While many Americans — especially senior citizens — are thrilled that the COVID-19 vaccine is available, many communities are not ready to embrace the drug.
People of color can remember racist and dangerous times when health policies and scientific experiments focused specially on susceptible Black and brown communities.
America’s history of racism in clinical and medical studies has led to a loss of trust with the federal Government, and it is making many African Americans hesitant to take the COVID-19 vaccine.
African Americans have nearly the lowest rates of vaccination among any ethnic group, New CDC figures show that of those who have received at least the first dose of a vaccine, 5.4% are Black people, compared to 60% who are white people, according to WebMD.
Jayla Green, a student at Tallahassee Community College, said: “I don’t trust the vaccine right now. It is too soon for me to take it. I want others to get it and then I’ll decide if I want it.”
From the Tuskegee experiments, one of the most disturbing parts of American medical history to the economic and cultural inequities in the U.S. healthcare system that disproportionately harm Black and Latinx communities, there are very real reasons why some people might look askance with skepticism and fear at the new vaccines, according to healthline.com.
CNN reports that in a study released by the , the NAACP and Unidos US found that only 14% of Black Americans trust that a vaccine will be safe and 18% trust it will be effective.
“Many reasons why African Americans are reluctant to take the vaccine is because of history. Many people refer to the Tuskegee experiment. When we talk to patients they say that it’s too soon and they don’t trust the medical assistance because of the disparity. They feel as if there’s not enough data on the vaccine. They hear a lot about the side effects. But many continue to refer back to the Tuskegee experiment,”Bernice Mercer-Lewis, a nurse manager at Tallahassee Memorial Hospital, said.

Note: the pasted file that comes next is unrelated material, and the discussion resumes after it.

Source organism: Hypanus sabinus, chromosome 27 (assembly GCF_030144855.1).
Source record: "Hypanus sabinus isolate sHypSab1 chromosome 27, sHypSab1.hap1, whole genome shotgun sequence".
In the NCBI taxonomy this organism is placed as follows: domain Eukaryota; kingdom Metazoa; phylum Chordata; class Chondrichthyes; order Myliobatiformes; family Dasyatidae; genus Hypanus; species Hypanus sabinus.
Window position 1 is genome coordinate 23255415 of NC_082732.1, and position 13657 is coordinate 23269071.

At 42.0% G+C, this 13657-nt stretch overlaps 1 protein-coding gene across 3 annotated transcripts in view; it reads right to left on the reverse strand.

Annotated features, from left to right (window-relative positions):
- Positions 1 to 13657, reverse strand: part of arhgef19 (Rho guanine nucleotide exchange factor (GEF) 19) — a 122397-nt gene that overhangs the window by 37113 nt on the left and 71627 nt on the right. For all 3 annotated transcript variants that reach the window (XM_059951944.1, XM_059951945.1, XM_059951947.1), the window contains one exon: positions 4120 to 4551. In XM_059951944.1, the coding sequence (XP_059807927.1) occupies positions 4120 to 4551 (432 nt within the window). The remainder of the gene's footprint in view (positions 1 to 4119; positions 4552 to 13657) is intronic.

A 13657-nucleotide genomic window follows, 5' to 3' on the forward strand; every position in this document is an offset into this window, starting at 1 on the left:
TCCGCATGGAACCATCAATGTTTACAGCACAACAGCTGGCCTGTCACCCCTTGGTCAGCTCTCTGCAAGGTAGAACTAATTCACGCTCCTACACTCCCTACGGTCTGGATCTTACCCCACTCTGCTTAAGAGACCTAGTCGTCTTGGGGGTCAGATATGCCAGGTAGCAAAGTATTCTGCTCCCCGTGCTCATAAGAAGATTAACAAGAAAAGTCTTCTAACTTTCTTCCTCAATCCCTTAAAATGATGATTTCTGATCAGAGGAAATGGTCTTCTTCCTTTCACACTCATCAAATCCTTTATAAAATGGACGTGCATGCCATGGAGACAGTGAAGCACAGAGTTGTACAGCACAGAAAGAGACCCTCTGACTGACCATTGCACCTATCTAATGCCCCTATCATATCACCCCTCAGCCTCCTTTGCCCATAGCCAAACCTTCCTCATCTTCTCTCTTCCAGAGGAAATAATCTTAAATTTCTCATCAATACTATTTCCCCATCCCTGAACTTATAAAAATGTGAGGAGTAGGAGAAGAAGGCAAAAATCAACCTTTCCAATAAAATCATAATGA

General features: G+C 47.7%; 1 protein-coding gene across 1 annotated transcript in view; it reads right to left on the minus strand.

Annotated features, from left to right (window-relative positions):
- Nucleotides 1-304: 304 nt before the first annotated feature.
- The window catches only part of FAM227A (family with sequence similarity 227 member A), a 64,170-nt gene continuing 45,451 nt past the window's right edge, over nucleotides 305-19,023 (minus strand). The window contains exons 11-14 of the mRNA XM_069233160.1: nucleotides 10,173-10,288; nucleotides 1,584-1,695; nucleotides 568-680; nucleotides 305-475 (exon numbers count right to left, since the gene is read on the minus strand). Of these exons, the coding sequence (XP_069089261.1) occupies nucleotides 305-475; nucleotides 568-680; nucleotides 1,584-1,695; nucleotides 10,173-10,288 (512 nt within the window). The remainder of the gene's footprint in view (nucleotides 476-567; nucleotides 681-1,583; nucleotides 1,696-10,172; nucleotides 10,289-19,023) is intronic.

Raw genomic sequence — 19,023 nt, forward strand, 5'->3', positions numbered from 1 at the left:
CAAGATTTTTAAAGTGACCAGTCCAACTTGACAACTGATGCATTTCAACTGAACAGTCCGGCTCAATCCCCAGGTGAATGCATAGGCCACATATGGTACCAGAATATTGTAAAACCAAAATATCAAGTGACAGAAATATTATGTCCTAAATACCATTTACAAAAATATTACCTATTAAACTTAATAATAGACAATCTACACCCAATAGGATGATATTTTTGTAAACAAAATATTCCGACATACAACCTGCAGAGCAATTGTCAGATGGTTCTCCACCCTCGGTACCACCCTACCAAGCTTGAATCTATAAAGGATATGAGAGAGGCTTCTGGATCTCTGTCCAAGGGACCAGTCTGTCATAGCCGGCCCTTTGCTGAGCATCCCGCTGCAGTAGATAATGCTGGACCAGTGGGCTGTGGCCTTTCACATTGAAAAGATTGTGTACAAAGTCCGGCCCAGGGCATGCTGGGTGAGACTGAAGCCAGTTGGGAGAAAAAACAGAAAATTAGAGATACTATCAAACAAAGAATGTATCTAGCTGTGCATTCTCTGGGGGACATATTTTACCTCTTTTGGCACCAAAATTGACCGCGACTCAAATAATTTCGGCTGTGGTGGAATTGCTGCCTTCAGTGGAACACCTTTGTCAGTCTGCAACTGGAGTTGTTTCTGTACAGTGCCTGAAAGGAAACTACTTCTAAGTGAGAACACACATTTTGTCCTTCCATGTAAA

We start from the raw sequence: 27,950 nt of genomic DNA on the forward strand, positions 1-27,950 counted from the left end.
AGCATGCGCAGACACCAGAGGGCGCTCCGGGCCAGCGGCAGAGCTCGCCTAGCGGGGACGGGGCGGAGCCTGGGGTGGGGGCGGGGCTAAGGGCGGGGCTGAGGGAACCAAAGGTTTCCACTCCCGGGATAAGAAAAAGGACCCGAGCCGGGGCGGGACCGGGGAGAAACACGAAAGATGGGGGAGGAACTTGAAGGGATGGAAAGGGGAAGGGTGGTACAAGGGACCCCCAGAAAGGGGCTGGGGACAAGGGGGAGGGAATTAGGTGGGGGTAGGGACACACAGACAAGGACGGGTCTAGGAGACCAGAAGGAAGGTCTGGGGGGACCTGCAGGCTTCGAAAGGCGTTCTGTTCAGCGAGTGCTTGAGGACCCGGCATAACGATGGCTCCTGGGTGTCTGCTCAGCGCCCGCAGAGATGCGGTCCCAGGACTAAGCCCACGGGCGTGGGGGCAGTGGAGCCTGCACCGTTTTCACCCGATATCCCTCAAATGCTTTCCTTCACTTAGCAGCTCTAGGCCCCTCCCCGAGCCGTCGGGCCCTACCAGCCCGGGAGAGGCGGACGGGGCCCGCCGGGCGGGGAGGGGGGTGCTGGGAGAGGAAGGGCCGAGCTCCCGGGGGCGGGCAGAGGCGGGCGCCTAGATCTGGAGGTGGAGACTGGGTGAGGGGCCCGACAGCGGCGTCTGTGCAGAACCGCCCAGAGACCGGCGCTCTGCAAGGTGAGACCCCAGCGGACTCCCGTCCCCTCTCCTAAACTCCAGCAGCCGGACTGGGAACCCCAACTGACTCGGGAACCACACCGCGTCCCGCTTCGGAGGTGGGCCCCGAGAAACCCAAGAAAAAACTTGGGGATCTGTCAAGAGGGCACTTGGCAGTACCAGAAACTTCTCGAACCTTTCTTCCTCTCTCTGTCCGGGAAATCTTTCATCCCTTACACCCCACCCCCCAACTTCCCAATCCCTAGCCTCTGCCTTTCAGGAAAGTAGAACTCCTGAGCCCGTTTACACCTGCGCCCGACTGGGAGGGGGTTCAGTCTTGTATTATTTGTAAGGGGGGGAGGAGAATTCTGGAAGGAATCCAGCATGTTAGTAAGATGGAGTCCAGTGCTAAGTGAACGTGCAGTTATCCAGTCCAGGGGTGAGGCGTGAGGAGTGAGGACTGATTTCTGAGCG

Worries about the COVID-19 vaccines have made some African Americans reluctant to take the vaccine. Some have said that they would like to wait and see how the first vaccine dose and then they’ll decide.
The Florida Department of Health in Leon County said in a statement: “We are working with community partners and looking into whether access and mistrust about the vaccine could be reasons for vaccine hesitancy. We recognize it will take a whole community approach to address real fears and doubts. Public health awareness campaigns are planned out to include major media campaigns with clear communication about why it’s important to get vaccinated when it becomes available. DOH Leon is committed to participating in coordinated strategies to build vaccine confidence throughout our community.”
For more information about the COVID-19 vaccine including answers to some frequently asked questions, visit: